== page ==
China is the last permanent member of the United Nations Security Council to have an aircraft carrier
China put its first aircraft carrier into service on Tuesday, in a show of strength that came as territorial disputes over strategic islands in the region escalated.
China is locked in a row with Japan over Tokyo-controlled islands in the East China Sea, where the Japanese coastguard duelled Tuesday with dozens of Taiwanese vessels which intruded into territorial waters.
Both sides fired water cannon as the flotilla, escorted by Taiwanese coastguard ships, sailed towards the islands known as the Senkakus in Japan, and the Diaoyu in China. All three claim the islands.
The latest escalation in the row over control of the islands came as China's leaders attended a commissioning ceremony for the 300-metre (990-foot) aircraft, a former Soviet ship that was bought from Ukraine.
The carrier was named the Liaoning after the northeastern province that is home to China's main naval port city of Dalian, where it was extensively refitted.
The commissioning makes China the last permanent member of the United Nations Security Council to have an aircraft carrier, and comes as Beijing's political and economic clout grows.
Numerous sea trials of the carrier were met with concern from regional powers including Japan and the United States, which called on Beijing to explain why it needed such a vessel.
"The PLA's general armament department, the navy and all comrades participating in the carrier program should make new contributions in promoting China's weaponry construction and safeguarding national sovereignty, security and territorial integrity," Premier Wen Jiabao said at the ceremony in Dalian.
"It will also be of great significance in enhancing national defence power and the country's comprehensive strength," Wen added.
The US has played down the importance of the aircraft carrier, saying following its first sea trial in August 2011 that it had "limited" capability.
But the Pentagon also said the vessel was the first step towards a future fleet of carriers expected to be built domestically in coming years.
Taiwan's intelligence chief said earlier this year that China has decided to build two aircraft carriers. However despite rumours that work has already begun, there is no evidence of construction of a domestically-built carrier.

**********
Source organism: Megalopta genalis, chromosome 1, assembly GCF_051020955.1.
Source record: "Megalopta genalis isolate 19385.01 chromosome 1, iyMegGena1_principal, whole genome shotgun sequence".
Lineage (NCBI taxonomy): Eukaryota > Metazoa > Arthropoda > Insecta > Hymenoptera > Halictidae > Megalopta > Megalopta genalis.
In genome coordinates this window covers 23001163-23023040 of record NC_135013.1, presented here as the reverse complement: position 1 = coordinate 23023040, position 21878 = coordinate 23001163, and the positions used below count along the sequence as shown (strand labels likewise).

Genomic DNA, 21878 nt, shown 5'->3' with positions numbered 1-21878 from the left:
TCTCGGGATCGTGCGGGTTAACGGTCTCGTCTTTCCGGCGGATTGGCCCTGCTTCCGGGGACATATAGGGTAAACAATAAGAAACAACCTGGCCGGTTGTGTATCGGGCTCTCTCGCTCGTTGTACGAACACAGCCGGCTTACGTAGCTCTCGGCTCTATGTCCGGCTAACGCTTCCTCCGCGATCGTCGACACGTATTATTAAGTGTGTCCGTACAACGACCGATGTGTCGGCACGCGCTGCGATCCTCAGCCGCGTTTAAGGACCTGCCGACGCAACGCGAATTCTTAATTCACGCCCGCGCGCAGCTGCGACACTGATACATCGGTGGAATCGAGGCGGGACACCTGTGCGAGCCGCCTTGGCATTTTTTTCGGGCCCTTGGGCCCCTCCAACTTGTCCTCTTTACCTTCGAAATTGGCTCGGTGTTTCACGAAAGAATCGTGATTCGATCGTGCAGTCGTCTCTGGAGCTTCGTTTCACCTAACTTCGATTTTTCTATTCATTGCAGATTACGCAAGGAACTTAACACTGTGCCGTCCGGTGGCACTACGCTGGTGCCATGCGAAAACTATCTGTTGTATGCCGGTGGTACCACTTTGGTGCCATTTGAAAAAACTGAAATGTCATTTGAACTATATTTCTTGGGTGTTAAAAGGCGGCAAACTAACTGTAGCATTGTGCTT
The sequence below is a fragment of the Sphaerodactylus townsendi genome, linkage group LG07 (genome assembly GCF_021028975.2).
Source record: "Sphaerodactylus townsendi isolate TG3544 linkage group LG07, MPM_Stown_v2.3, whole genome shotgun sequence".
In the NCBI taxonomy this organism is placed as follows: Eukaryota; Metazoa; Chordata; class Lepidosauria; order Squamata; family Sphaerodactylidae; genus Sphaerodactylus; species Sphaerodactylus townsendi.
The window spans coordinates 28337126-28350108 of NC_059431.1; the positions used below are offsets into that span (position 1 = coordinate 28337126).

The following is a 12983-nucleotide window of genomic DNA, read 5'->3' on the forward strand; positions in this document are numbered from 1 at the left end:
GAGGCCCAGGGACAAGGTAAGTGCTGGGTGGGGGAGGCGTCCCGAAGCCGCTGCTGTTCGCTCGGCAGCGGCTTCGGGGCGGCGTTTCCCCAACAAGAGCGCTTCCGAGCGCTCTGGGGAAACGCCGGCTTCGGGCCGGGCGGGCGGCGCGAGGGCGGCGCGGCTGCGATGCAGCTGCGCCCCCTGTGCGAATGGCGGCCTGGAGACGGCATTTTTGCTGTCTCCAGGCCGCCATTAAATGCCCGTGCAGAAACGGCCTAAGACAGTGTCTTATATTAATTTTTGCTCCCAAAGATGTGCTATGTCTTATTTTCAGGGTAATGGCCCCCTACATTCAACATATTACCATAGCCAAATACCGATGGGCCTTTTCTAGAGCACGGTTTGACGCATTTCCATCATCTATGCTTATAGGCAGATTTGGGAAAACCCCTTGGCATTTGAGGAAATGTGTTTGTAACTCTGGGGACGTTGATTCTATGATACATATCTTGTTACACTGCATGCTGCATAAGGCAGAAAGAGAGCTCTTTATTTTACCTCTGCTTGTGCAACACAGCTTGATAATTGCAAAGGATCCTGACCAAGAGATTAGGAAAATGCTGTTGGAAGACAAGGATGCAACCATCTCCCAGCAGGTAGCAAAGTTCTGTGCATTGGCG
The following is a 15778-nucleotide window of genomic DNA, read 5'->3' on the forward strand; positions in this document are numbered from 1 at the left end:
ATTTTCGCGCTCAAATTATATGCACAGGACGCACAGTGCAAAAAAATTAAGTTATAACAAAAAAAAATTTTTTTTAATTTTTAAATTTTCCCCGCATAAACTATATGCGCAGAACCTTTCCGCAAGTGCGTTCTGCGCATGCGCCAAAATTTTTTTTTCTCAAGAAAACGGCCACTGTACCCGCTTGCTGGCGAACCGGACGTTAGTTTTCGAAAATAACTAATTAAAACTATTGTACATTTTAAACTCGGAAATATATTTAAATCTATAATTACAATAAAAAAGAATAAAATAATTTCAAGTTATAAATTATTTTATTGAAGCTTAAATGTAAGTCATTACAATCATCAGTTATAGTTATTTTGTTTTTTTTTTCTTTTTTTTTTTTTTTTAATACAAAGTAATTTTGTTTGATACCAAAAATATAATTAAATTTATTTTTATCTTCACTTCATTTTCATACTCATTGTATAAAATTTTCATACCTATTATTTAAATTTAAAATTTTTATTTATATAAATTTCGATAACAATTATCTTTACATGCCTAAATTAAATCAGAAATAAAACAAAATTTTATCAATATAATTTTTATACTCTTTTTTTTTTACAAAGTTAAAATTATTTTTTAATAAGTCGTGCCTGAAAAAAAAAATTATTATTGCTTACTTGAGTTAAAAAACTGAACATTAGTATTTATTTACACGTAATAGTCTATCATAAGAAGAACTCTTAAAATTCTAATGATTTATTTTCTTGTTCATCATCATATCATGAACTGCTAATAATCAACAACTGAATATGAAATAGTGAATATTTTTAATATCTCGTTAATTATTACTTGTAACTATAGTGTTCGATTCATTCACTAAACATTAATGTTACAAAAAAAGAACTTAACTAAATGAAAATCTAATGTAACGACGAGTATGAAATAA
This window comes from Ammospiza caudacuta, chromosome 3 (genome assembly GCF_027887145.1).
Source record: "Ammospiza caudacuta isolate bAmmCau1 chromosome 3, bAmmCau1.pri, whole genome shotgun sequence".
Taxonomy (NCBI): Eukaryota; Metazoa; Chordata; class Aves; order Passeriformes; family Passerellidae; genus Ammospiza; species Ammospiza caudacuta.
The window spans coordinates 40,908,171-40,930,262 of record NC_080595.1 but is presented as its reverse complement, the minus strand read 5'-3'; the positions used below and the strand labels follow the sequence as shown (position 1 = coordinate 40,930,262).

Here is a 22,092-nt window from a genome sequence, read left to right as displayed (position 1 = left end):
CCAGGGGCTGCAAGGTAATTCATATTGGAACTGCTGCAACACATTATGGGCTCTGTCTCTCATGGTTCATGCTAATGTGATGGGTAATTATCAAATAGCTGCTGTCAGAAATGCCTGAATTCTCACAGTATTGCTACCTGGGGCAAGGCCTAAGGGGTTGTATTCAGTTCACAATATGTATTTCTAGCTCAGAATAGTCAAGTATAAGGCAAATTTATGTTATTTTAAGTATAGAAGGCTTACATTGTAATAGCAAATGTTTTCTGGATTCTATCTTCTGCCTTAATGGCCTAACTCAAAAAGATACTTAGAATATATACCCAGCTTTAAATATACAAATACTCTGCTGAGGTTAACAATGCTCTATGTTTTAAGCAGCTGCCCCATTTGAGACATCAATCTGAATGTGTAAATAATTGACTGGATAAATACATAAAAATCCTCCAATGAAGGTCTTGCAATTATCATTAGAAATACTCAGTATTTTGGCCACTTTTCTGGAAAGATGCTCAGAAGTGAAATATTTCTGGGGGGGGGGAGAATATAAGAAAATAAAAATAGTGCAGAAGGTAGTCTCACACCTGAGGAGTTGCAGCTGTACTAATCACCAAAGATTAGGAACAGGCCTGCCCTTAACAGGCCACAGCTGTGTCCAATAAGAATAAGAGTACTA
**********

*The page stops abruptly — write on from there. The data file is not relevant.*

Beijing confirmed last year it was revamping the former Soviet ship -- originally called the Varyag -- and has repeatedly insisted it poses no threat to its neighbours.
It says the ship will mainly be used for training and development purposes, but military commentators say China is developing strike aircraft and support vessels which would help the ship become fully operational.
Pictures have been published in the Chinese press showing domestically-built planes on the carrier's deck.
Leading generals have also said that developing strike aircraft for China's navy is a top priority for military bosses.
"Having the aircraft carrier enter the ranks will be of important significance in raising the overall fighting capacity of our nation's navy to a modern level," the defence ministry said.
It "will be effective in defending the interests of state sovereignty, security and development and advancing world peace and common development".
The ministry also said the vessel will increase China's capacity to defend itself and "cooperate on the high seas in dealing with non-traditional security threats".
Reacting to the move a Taiwan defence ministry official said: "Precisely speaking, the aircraft carrier targets the United States and Japan rather than Taiwan."
Tuesday's large-scale breach of what Japan considers sovereign territory complicates an already volatile territorial dispute with China, which is also locked in a separate row over the strategic South China Sea against claims by several nations including the Philippines.
Relations between Japan and China have scraped long-unseen lows in recent weeks following Tokyo's nationalisation of three of the East China Sea islands, which it bought from a private Japanese landowner.
Several days of sometimes violent protests erupted in cities across China, where Japanese businesses were targeted by rioters.
In high-level talks over the rival claims Tuesday, China told Japan it "must abandon any illusion" and that it will "absolutely not tolerate" violations of sovereignty.
In Tuesday's incident, a dozen Taiwanese coastguard and 40 fishing boats spent several hours in Japanese waters, the Japan Coast Guard said.
The boats, flying Taiwan flags left a port in northeast Taiwan on Monday with 300 fishermen on board -- vowing to stake their claim to islands where they say they have ancestral fishing rights.
Japan administers the uninhabited, but strategically well-positioned archipelago. Beijing says it has owned the islands for centuries. Taiwan also claims the islands, which lie around 200 kilometres (125 miles) from its coast.